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Research Questions

  1. What are the United States' and specifically the U.S. Air Force's security cooperation and engagement practices?
  2. How do Russia, China, and selected U.S. allies and partners employ security cooperation and related engagement practices for strategic advantage?
  3. How can the United States enhance its security cooperation policies and activities to its competitive advantage?

In this study, RAND researchers examined the current role of security cooperation efforts as a tool in the emerging strategic competition among the United States, Russia, and China. The researchers did not assess the effectiveness or measure outcomes of security cooperation efforts but rather sought to identify how, where, and to what degree the three major competitors — plus Australia, Japan, India, and several countries in Europe — are using security cooperation. To answer this question, the team gathered all available data on the programs of the major countries that lead and usually fund security cooperation activities, examined the national security strategies and official statements of those countries to discover the intent and approach of their security cooperation efforts, and conducted case studies of major junior partners in (or recipients of) security cooperation efforts to see how the competition is playing out on the ground. The researchers found that security cooperation is a growing area of competition; that the United States and its allies enjoy a significant competitive advantage in this space; and that U.S., and particularly U.S. Air Force, security cooperation programs should have a geopolitical and an operational focus. Research for this report was completed in late 2019, and the analysis is supported by the data available at that time.

Key Findings

  • Neither China nor Russia has a formal doctrine or strategy for security cooperation.
  • Russia's and China's security cooperation profiles are very different.
  • Russia and China enjoy some comparative advantages over the United States with some clients.
  • Nonetheless, the United States and its partners and allies have the dominant role in global security cooperation.
  • Persistent commitments leave the U.S. security cooperation portfolio somewhat misaligned to the demands of the strategic competition, even if legacy commitments continue to serve important U.S. interests.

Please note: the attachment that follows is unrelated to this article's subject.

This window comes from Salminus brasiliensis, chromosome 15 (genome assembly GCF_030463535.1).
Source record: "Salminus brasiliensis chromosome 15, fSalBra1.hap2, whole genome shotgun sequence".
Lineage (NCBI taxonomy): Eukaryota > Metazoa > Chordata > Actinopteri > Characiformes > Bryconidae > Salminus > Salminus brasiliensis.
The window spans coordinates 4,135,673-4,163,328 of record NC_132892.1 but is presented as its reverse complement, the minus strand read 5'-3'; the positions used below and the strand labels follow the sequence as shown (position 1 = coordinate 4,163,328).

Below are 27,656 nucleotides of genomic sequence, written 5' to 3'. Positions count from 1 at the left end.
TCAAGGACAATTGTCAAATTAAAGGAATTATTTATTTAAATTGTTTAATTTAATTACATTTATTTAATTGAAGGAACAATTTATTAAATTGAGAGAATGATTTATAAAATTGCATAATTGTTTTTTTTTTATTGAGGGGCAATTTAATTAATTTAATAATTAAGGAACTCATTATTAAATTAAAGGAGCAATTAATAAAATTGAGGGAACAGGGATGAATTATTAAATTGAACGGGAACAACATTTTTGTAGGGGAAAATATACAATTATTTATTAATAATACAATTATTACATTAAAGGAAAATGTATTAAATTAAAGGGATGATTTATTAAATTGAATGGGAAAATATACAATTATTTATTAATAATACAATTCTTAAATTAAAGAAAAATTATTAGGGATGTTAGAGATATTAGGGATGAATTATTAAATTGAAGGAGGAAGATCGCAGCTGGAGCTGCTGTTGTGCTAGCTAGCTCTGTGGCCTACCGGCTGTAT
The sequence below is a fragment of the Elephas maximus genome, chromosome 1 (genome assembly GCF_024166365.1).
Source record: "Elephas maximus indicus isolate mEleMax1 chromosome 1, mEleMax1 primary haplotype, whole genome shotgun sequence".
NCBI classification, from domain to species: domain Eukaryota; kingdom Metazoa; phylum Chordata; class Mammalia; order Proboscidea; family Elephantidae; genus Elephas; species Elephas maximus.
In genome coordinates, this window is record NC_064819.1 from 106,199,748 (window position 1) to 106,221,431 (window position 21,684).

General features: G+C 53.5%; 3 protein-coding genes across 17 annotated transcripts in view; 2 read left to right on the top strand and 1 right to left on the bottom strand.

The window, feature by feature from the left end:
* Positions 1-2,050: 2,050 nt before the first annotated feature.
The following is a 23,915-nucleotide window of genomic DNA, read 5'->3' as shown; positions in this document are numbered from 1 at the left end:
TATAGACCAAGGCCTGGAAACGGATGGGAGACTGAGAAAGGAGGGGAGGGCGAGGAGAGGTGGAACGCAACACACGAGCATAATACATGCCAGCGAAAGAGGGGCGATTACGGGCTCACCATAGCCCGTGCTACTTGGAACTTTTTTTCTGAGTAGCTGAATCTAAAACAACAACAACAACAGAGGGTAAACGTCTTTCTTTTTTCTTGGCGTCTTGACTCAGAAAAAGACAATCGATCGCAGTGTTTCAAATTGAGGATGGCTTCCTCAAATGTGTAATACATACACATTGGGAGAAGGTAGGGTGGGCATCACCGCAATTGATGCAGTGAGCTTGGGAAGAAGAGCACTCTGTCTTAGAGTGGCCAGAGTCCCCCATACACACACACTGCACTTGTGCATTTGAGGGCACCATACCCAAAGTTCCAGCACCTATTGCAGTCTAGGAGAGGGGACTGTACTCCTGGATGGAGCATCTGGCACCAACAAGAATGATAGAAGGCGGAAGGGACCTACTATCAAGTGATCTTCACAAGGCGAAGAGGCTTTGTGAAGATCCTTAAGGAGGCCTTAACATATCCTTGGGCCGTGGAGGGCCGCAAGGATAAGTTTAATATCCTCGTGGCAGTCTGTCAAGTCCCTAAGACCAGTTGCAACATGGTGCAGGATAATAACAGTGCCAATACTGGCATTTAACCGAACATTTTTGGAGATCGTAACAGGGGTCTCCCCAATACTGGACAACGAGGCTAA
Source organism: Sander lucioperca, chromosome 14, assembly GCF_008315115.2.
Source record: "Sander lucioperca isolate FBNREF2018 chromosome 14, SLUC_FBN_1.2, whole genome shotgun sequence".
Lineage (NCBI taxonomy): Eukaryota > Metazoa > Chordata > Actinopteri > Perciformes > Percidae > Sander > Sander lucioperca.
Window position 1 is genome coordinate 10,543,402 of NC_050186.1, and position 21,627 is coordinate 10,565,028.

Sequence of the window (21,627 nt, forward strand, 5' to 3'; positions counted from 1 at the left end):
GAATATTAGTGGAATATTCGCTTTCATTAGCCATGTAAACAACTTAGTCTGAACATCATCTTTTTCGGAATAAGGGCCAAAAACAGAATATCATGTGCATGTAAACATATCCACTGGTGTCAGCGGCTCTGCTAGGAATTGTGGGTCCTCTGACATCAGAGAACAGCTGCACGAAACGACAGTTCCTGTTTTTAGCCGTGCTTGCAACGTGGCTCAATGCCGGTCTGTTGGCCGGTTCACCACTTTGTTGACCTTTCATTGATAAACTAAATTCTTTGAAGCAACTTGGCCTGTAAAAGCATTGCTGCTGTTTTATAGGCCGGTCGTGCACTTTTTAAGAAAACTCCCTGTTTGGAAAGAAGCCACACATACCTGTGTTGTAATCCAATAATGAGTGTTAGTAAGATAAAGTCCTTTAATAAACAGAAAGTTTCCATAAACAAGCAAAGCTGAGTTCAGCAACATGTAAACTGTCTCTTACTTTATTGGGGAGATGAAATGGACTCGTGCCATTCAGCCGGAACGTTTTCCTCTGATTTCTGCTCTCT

• The strategic competition is playing out primarily in day-to-day contests in the space below the level of armed conflict.
  • U.S. partners and allies are major players in security cooperation; multilateral coordination is essential to obtaining the full value of U.S. security cooperation programs.
  • Many critical countries are determined to avoid taking sides in the emerging strategic competition, and U.S. security cooperation strategies will have to respect this fact.
  • The countries using security cooperation as a tool in strategic competition have not made their efforts generalized or global but, for the time being, are focused on a handful of countries.
  • There is not necessarily a competition in security cooperation per se, and security cooperation activities among major rivals are not necessarily mutually exclusive.
  • The major barriers to U.S. security cooperation's competitive standing are well known — high prices, long delays, and extensive and unpredictable conditions and constraints.


  • Develop targeted programs for the priority countries in the competition over security cooperation.
  • Develop expanded programs for security cooperation in nonmilitary areas.
  • Research new ways to streamline U.S. policy for security cooperation activities.
  • Combine security cooperation activities with engagement strategies.

Research conducted by

The research reported here was commissioned by the Office of the Director of Strategy, Concepts, and Assessments, Office of the Deputy Chief of Staff for Strategic Plans and Requirements, Headquarters U.S. Air Force, and conducted within the Strategy and Doctrine Program of RAND Project AIR FORCE.

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